Back in the 80s, as the Moral Majority was gaining ascendancy, Newbigin wrote the following:
“If the gospel is to challenge the public life of our society, … it will not be by forming a Christian political party, or by aggressive propaganda campaigns. … It will only be by movements that begin with the local congregation in which the reality of the new creation is present, known and experienced.”
That’s classic late-period Newbigin. After a lifetime of service as a missionary bishop in India, he retired to the UK, only to discover the church flirting with two deathly options: (a) withdrawal to the margins as a kind of charitable organization, or (b) attempts to co-opt the political process to enforce Christian forms of morality on others. He rejected both.
He believed the local church was the hope of humanity. But not as some esoteric religious community at the edges of society:
“The kingship of God, present in Jesus, concerns the whole of human life in its public as well as its private aspects. There is no basis in scripture for the withdrawal of the public aspect of human life from that obedience which the disciple owes to the Lord. The question therefore is not: ‘What grounds can be shown for Christian involvement in public life?’ It is: ‘What grounds can be shown for the proposal to withdraw from the rule of Christ in the public aspects of our human living?’ The answer is: ‘None’.”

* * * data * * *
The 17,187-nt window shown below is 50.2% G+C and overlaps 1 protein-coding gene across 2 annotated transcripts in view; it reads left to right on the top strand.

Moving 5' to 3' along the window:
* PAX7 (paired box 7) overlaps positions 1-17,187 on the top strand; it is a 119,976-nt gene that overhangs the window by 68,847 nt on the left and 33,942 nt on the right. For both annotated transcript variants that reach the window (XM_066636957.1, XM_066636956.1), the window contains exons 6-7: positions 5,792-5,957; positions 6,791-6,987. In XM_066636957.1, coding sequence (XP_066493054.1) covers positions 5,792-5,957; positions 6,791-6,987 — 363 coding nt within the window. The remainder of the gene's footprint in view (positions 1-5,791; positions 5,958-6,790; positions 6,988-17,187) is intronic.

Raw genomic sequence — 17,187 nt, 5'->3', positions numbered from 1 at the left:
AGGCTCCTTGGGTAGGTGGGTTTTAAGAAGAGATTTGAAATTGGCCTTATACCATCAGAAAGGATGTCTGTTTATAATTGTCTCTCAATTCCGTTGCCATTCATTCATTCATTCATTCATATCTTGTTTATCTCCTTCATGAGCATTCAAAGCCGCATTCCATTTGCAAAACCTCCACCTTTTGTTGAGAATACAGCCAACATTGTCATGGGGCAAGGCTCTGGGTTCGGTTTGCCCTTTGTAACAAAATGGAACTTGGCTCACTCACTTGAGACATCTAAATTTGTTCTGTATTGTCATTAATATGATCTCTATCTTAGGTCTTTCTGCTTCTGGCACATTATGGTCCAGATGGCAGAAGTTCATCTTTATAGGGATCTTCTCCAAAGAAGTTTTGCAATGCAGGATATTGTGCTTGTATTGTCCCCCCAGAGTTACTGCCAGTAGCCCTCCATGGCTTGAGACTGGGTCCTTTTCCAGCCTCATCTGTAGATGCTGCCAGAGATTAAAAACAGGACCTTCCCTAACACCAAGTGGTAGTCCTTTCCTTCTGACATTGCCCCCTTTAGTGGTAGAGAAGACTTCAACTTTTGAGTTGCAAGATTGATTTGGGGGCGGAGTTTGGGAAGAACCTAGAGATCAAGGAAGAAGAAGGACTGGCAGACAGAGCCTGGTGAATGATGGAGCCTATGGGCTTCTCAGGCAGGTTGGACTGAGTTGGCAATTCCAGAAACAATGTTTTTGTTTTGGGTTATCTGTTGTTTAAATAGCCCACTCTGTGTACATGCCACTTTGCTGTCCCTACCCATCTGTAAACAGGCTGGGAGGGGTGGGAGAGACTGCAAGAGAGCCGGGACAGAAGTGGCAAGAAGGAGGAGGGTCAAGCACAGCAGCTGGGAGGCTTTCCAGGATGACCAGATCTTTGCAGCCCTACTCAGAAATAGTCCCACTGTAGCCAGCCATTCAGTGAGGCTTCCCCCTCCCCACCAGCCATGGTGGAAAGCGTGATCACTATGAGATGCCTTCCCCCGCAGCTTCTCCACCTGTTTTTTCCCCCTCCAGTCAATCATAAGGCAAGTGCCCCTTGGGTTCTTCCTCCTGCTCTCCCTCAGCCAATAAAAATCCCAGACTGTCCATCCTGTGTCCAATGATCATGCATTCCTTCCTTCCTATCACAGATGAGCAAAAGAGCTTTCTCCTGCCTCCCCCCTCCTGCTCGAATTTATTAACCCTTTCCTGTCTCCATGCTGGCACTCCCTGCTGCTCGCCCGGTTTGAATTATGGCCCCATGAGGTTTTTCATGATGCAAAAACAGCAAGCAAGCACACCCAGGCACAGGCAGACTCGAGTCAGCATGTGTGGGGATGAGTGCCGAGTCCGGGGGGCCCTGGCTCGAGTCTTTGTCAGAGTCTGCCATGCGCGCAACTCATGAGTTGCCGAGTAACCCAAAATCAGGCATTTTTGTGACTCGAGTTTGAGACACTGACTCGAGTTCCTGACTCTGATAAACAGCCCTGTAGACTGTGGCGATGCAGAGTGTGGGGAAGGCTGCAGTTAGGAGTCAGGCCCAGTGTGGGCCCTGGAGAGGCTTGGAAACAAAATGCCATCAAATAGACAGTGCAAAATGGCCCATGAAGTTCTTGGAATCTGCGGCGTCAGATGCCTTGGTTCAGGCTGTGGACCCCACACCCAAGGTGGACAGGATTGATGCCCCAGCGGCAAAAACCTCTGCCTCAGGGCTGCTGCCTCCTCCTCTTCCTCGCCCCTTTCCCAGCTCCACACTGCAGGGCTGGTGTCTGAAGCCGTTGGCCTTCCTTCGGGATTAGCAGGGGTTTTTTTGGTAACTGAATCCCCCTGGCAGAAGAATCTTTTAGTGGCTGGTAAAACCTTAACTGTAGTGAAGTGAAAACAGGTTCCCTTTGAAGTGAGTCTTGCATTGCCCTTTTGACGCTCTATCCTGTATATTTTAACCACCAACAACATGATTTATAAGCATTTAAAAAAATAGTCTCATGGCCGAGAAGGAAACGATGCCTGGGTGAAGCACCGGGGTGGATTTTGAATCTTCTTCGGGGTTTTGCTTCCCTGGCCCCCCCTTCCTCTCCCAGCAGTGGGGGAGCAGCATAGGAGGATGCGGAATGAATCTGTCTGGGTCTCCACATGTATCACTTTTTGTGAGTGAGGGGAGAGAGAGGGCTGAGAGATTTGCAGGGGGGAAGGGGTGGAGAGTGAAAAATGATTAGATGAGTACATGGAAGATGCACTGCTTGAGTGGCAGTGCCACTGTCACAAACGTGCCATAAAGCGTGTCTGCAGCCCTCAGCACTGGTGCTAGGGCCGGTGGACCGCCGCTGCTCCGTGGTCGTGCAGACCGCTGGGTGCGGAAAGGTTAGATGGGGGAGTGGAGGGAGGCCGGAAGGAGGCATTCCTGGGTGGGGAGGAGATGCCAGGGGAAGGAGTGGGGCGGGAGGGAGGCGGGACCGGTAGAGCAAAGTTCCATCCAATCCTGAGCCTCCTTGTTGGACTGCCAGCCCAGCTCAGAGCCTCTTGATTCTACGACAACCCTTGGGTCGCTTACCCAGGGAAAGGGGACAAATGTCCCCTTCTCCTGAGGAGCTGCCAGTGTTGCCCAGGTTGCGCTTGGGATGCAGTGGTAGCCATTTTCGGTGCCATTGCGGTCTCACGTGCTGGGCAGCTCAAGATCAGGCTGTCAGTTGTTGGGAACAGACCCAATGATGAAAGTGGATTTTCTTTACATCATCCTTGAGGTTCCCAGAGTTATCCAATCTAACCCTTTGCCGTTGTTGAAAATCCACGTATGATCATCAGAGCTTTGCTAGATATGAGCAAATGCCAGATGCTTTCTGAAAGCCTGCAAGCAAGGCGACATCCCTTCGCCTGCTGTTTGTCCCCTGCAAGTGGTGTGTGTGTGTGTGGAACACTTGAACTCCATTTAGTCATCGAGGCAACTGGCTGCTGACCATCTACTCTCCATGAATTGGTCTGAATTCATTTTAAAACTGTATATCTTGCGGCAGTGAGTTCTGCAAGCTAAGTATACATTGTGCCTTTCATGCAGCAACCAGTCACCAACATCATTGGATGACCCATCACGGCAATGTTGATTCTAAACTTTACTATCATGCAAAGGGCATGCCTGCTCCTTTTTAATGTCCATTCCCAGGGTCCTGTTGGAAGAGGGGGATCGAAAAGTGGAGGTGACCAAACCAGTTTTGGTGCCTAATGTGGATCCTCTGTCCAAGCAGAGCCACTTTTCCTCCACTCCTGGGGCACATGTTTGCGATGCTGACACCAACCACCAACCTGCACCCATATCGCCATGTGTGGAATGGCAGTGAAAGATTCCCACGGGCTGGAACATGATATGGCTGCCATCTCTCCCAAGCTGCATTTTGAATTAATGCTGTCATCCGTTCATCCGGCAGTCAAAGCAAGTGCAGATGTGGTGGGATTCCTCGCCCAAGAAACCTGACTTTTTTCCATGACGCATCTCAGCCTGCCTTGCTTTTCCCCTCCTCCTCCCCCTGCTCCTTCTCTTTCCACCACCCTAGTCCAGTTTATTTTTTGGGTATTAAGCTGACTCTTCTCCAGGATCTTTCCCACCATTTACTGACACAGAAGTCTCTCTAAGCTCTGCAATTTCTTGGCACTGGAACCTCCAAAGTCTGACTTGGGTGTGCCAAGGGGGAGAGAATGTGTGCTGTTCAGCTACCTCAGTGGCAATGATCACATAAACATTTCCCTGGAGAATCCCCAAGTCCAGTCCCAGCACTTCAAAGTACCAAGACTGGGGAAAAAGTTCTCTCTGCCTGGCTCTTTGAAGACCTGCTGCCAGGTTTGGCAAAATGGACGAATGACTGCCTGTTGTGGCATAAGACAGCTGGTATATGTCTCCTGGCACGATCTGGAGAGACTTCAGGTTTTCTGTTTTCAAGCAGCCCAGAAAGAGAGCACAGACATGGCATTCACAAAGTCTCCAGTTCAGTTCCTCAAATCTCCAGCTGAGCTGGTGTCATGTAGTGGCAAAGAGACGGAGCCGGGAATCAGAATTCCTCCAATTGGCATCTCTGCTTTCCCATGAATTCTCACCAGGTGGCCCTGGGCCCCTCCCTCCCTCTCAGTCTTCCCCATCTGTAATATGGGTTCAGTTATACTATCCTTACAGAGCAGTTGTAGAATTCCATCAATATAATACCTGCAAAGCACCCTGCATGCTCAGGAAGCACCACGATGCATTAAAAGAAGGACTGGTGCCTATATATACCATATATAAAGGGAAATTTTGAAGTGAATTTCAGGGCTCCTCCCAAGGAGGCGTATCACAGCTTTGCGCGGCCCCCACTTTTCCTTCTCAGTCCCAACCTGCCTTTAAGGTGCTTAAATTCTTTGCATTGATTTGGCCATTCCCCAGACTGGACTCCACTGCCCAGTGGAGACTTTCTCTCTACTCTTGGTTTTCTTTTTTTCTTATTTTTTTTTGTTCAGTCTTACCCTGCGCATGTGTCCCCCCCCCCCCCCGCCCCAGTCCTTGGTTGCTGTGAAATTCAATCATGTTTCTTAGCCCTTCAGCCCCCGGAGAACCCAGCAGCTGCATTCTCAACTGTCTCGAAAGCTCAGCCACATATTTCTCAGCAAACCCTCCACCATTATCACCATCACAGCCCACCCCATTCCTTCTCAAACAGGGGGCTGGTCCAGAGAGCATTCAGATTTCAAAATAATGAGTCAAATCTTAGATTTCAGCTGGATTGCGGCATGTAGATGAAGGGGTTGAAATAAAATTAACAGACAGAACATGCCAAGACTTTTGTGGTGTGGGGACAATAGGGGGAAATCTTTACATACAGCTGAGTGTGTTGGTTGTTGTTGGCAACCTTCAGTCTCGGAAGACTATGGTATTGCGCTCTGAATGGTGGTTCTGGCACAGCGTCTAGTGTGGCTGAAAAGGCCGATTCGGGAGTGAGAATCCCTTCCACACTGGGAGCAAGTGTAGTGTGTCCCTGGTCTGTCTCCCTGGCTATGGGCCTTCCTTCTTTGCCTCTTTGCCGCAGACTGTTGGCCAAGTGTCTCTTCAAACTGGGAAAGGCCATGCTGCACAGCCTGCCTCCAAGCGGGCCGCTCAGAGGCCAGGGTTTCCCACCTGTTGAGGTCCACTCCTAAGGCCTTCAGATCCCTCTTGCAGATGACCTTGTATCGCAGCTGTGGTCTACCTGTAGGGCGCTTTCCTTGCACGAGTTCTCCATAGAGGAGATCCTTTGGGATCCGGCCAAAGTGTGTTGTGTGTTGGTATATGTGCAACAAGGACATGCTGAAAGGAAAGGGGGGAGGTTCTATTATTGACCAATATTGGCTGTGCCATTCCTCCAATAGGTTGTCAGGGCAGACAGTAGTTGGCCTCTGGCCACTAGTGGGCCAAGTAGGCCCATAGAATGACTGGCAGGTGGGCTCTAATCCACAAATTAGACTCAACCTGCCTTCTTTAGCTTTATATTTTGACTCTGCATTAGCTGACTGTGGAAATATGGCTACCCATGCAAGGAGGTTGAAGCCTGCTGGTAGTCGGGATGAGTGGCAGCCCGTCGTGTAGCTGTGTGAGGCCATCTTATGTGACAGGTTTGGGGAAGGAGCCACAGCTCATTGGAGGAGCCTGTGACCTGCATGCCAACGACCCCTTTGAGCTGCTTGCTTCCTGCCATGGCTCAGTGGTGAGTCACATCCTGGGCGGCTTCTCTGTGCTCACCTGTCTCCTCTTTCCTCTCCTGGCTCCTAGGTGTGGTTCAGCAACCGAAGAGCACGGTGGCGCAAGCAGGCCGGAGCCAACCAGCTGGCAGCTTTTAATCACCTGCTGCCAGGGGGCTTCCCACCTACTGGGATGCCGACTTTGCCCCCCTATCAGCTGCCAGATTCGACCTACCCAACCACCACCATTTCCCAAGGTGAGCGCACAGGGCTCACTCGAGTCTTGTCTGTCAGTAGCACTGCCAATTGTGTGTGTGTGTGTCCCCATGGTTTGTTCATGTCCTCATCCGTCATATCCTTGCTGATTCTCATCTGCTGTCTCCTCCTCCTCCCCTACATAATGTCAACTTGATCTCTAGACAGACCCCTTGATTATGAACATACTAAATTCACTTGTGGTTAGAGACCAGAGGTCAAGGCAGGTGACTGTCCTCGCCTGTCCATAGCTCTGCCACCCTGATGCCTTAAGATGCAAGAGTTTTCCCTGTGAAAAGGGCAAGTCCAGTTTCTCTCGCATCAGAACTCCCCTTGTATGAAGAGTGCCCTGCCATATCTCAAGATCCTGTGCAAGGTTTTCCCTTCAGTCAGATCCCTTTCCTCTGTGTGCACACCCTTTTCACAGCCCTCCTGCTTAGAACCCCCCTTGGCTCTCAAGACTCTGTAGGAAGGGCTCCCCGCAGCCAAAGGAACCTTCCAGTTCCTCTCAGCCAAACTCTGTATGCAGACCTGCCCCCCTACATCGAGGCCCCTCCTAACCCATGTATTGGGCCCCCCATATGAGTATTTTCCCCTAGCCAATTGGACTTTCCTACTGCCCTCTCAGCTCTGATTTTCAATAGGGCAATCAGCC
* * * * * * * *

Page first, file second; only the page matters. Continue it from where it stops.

He believed the church should lean in to society. It should critique culture and address politics, but in a new way.
Christopher Wright says of Newbigin, “[his] approach is to seek to affirm everything we can in culture and critique/discern the marks of sin, selfishness and idolatry we find in culture.”
If I’ve read him accurately, I think there’s (at least) four things he might have said if the invitation to the White House had appeared in his mailbox:
1. We need to recover an eschatology that recognises that our political or religious activity cannot establish the kingdom of God.
It is Christ who will usher in the kingdom, not our political wheelings and dealings. And an unshakable trust in Christ’s return frees us from the anxiety that the wrong president will destroy everything. As Michael Horton writes, “Anyone who believes, much less preaches, that evangelical Christians are ‘one election away from losing everything’ in November has forgotten how to sing the psalmist’s warning, ‘Do not put your trust in princes, in human beings, who cannot save’ (Ps. 146:3).”
2. We need to rediscover the freedom of the Christian life, based in the grace of Jesus;